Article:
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ETS Europe has been barred from administering the re-marking of exam papers following the school test admin fiasco – brought on in part by technical cock-ups at the firm.

The Qualifications and Curriculum Authority (QCA) announced yesterday that the National Assessment Agency (NAA) was to “take over the management of the reviews process for this year's key stage tests with immediate effect”.

“Schools that request reviews [that cover tests at key stages two and three] can be reassured that any material sent will be redirected to NAA,” said the QCA, which is a publicly-funded body propped by the Department for Children, Schools and Families (DCSF). “Individual markers who have been engaged by ETS for the review process will be contacted directly by the NAA within the next few days to make transitional arrangements.”

The NAA has extended the deadline, giving schools until 10 September to send back exam papers for re-marking.

ETS, which has set up emergency centres at hotels where markers are working lengthy shifts to try and clear the backlog, currently holds a £156m, five-year contract to oversee the Key Stage 2 and 3 tests. According to today’s Times thousands of kids’ national curriculum tests still haven’t been returned by exam markers.

Officials investigating the company discovered 10,000 unanswered emails, many of which carried complaints from schools about the quality of marking.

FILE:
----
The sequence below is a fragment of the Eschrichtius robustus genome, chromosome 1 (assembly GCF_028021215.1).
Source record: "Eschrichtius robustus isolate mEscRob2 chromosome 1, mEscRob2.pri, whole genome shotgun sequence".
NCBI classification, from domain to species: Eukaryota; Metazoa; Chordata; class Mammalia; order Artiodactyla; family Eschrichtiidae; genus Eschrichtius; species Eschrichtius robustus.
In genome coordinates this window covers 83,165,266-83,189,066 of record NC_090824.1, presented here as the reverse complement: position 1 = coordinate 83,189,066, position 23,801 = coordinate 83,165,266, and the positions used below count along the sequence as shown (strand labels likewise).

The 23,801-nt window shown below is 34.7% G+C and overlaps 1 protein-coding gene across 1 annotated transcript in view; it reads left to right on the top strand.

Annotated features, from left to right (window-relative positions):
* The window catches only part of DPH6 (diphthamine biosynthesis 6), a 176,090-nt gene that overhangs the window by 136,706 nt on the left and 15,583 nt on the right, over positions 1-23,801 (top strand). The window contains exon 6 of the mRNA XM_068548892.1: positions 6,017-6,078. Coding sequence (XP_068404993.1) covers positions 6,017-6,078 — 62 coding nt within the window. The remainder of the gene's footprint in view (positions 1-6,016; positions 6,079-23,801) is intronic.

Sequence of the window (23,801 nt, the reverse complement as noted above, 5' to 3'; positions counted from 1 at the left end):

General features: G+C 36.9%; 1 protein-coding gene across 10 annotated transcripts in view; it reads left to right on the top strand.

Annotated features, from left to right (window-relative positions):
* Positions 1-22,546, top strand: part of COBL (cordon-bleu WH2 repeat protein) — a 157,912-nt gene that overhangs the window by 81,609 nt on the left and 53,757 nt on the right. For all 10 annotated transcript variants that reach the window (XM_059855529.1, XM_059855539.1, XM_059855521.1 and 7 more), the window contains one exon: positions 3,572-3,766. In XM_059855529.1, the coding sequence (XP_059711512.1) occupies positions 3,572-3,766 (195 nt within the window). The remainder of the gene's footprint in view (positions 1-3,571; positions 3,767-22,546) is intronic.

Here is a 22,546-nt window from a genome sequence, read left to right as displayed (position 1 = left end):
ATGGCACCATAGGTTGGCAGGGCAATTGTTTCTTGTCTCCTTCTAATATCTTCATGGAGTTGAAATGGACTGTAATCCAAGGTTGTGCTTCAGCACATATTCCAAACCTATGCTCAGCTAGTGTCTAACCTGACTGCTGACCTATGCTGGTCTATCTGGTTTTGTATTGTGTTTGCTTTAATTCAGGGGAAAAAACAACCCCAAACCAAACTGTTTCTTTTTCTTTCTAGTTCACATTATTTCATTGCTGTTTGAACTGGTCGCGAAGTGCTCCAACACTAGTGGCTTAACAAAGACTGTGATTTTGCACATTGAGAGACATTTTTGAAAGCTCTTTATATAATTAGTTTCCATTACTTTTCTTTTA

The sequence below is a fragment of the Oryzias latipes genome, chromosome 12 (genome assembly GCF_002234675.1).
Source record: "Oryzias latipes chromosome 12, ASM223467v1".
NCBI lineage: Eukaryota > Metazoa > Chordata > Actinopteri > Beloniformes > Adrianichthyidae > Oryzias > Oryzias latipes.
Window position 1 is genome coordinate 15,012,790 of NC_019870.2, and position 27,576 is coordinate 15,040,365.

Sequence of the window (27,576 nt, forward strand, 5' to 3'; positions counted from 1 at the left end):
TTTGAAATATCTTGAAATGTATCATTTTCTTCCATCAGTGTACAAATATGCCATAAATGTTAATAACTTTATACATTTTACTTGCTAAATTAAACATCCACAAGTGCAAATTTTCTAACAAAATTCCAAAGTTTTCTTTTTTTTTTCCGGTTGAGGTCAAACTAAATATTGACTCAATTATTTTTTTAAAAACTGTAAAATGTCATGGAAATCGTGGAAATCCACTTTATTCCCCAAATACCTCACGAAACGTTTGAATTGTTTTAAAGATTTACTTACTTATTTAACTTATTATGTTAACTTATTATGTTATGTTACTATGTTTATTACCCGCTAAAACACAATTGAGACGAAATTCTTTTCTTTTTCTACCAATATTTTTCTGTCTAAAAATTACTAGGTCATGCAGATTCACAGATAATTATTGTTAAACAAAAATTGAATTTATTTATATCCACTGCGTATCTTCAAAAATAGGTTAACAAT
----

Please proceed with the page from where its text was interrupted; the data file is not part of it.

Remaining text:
“We welcome the announcement from the QCA that, following unacceptable delays in delivering national curriculum test results, the NAA will take over management of the reviews process,” said the DCSF. “Last week the QCA confirmed that they are in discussions with ETS Europe.

"It is important that the QCA should be able to conclude these discussions in a timely and orderly fashion to safeguard the interests of pupils, schools and taxpayers.”

The QCA's decision followed ETS’s chaotic handling of England’s national curriculum tests for 1.2 million 11 - 14-year-olds taking Sats.

As we previously reported, the admin fiasco had forced ETS to delay the publication of results, much to the anger of parents and teachers across the country. ETS should have dished out results to pupils on 8 July.

ETS, which is an American company, said it was “committed to quality marking and results, regardless of who undertakes the review. ETS welcomes the inquiry.” ®

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